It was the ridiculous man who was responsible for corrupting this new eden. How did he manage this feat, this ridiculous man, this ordinary human being? Clearly, he is not a fallen angel; a serpent in the garden looking to bring about the fall of perfection. And yet, he does exact that which the serpent did: he brings knowledge. After doing so, this new eden follows the course previously followed on earth: loss of innocence, sexual debauchery, competition, nationalism, war. But with the acquisition of knowledge comes such things as ethics and laws that creates a false sense of morality detached from the natural state in which man is born. Indeed, the savage being knows no laws, lives as an animal. But men are not animals, right? Men have created laws and rules and we follow them either through choice or coercion or force. Lacking knowledge, lacking ethics, these people were really nothing more than savages themselves, animals following instinct without thought or consciousness. The ridiculous man brings knowledge and corrupts them, but in doing so he also brings them humanity. And from this devastation of paradise, the ridiculous man is reborn. Not only is he reborn, he is in ecstasy. Why?
Why is knowledge forbidden? Why is the acquisition of knowledge the beginning of the downfall of both the biblical eden and the paradise the ridiculous man sees in his dream? What is so wrong with knowledge? As can be seen throughout history, knowledge has a duality about it. The same knowledge which can be utilized for good can also be utilized for evil. The same knowledge which can create power from the atom to generate electricity for thousands can also be harnessed to instantly obliterate millions. The ridiculous man comes to understand that knowledge is better than life. To merely exist as instinctual creature with no ability to reason or to choose is not life at all. Given the possibility of living in a paradise in which there is no choice but to do good, or living in a word in which you lead a good life because you choose to, the ridiculous man makes the choice that any existentialist would make. The ecstasy that the ridiculous man feels is the awakening of his consciousness, the awakening of his understanding of both the greatest and the most horrible truth of existence: morality is a choice devoid of anything mitigating circumstances.
What could be more ridiculous than to choose to lead a moral life when there is no guarantee of a payoff? Mimicking the Bible, the ridiculous man states “the chief thing is to love others like yourself, that’s the chief thing.” But what, really is to be gained by doing this? The ridiculous man fails to mention God or Jesus or an afterlife. In fact, he promises, “Suppose that this paradise will never come to pass (that I understand), yet I shall go on preaching it.”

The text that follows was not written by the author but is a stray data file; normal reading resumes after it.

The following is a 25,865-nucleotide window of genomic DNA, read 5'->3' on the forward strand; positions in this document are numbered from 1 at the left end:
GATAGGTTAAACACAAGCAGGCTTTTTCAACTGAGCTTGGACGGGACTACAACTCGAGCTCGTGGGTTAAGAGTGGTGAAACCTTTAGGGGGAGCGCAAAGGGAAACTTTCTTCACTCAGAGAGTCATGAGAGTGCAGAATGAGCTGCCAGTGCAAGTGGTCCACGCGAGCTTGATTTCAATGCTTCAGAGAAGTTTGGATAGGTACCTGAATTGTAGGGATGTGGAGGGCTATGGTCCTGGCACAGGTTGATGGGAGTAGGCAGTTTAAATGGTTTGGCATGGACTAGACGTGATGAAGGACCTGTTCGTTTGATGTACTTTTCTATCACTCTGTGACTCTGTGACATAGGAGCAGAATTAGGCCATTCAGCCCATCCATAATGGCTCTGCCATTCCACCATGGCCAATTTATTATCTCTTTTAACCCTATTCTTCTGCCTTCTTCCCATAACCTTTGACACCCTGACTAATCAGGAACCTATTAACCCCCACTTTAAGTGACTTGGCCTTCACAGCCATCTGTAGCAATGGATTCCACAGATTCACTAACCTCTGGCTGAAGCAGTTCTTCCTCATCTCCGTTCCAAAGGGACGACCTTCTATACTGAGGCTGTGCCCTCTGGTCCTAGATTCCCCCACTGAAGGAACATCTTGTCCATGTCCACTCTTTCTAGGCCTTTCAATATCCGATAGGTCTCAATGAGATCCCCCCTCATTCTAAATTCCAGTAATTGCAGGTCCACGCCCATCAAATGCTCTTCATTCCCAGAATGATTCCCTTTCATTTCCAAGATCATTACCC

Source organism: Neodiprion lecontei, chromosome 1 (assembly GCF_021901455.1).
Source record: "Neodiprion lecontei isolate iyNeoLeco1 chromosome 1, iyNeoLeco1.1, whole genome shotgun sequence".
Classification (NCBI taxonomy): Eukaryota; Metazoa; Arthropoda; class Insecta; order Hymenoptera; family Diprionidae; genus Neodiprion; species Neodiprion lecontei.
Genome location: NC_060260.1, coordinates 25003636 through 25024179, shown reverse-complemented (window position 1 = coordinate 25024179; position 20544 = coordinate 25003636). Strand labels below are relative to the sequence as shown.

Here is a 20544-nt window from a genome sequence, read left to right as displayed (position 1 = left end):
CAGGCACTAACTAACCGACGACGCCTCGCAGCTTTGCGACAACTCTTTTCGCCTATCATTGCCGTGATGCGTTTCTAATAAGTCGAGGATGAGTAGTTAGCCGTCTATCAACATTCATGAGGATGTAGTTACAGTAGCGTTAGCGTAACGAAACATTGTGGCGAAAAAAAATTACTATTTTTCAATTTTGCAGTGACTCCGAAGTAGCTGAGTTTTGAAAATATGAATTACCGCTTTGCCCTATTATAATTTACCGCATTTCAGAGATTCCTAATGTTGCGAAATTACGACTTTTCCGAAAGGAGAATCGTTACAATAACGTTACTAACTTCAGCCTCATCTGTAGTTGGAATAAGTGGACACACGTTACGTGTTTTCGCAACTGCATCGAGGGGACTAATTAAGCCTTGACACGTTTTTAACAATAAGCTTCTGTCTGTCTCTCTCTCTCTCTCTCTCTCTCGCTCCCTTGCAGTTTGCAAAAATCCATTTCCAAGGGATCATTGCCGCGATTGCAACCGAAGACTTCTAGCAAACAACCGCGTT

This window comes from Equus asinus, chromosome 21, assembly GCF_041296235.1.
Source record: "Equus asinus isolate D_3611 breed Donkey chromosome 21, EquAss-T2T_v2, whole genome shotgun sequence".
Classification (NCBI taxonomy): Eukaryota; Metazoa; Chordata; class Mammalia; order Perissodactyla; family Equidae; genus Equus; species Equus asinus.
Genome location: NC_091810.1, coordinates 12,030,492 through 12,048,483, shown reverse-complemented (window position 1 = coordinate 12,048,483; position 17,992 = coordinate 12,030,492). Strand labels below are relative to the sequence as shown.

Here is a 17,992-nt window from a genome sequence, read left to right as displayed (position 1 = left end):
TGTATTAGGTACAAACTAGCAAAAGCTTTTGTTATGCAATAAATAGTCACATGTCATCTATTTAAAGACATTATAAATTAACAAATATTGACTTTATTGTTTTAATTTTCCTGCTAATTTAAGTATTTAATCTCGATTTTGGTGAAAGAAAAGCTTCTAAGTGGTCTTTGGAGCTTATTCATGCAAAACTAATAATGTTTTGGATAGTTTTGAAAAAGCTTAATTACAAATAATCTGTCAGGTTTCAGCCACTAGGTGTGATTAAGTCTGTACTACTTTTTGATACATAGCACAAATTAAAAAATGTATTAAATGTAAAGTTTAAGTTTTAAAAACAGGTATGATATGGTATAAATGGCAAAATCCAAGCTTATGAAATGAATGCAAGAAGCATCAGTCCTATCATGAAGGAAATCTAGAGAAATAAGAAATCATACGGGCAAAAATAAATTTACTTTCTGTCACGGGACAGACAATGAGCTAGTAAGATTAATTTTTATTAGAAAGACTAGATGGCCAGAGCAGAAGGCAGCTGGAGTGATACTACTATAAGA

And that is exactly the existential choice. The choice to be good, to be moral, to understand that morality is a choice. Up to this moment, the ridiculous man has been alienated and indifferent to the world around him. He has been indifferent because he has questioned the validity of expectations. Remember, from the beginning he has seen himself as ridiculous. He describes others as calling him ridiculous. He was educated and knowledge revealed his inability to understand. As he says, “the more I learned, the more thoroughly I understood that I was ridiculous.” A disconnect has always run through the ridiculous man. He has always been distanced from those around him and this is the mark of an existential hero. An existential hero must always be apart from those around him because there is always the nagging question about reality. It is not coincidental that the ridiculous man comes to understand because of a vision. His disconnect from what is deemed natural condemns him to a life of questioning what is tossed at him. What seems natural and normal and real must always be considered with suspicion to the existential hero and because of this he will forever be deemed ridiculous.
Why can he not just accept life and go on? Why are there so many who refuse to go along with plan; to take in the images consistently provided them and accept it as reality? Because for the ridiculous man, a person has to want to rise above the dream that we take for reality. It is far too easy to accept the lies and deceit that pass for reality. The ridiculous man saw things in a vision and he is deemed a madman because of it, but wasn’t his vision just a rewriting of the reality that billions of people have followed for centuries. Because it wasn’t introduced to him via the media we deem reality, he is suspect. But his vision captures perfectly the model of morality followed blindly by an entire religion. Knowledge is the key to happiness. The ridiculous man comes to this particular brand of knowledge and realizes that true happiness can be attained in this world only by choosing to be good. It is not enough to be an automaton, blindly following a set of rules that promise happiness, even eternal happiness. Ethics and morality are nothing if we don’t have the ability to choose to say no. (For a cinematic take on this idea, see Stanley Kubrick’s film A Clockwork Orange).
Morality is meaningless if one doesn’t also possess the chance to deny it. The ridiculous man is ridiculous, perhaps even mad, simply because he understands that the real key to happiness is knowledge. The knowledge that at any time, he can choose to forsake ethical laws and morality and he will still end up exactly in the same position as everybody else. The good man and the bad man will both meet the same end. Death is the ultimate equalizer and so far no proof has been offered that choosing to be bad is any worse than choosing to be good. It is absurd to suggest that morality is a necessary component of existence. It isn’t. One can be good, bad or even indifferent to all that goes on around them and they won’t be in any better or worse shape when it’s all over than anyone else. So why choose to be good? Why choose to live a moral life? It is ridiculous to do so. And yet is really the only choice any of us can make.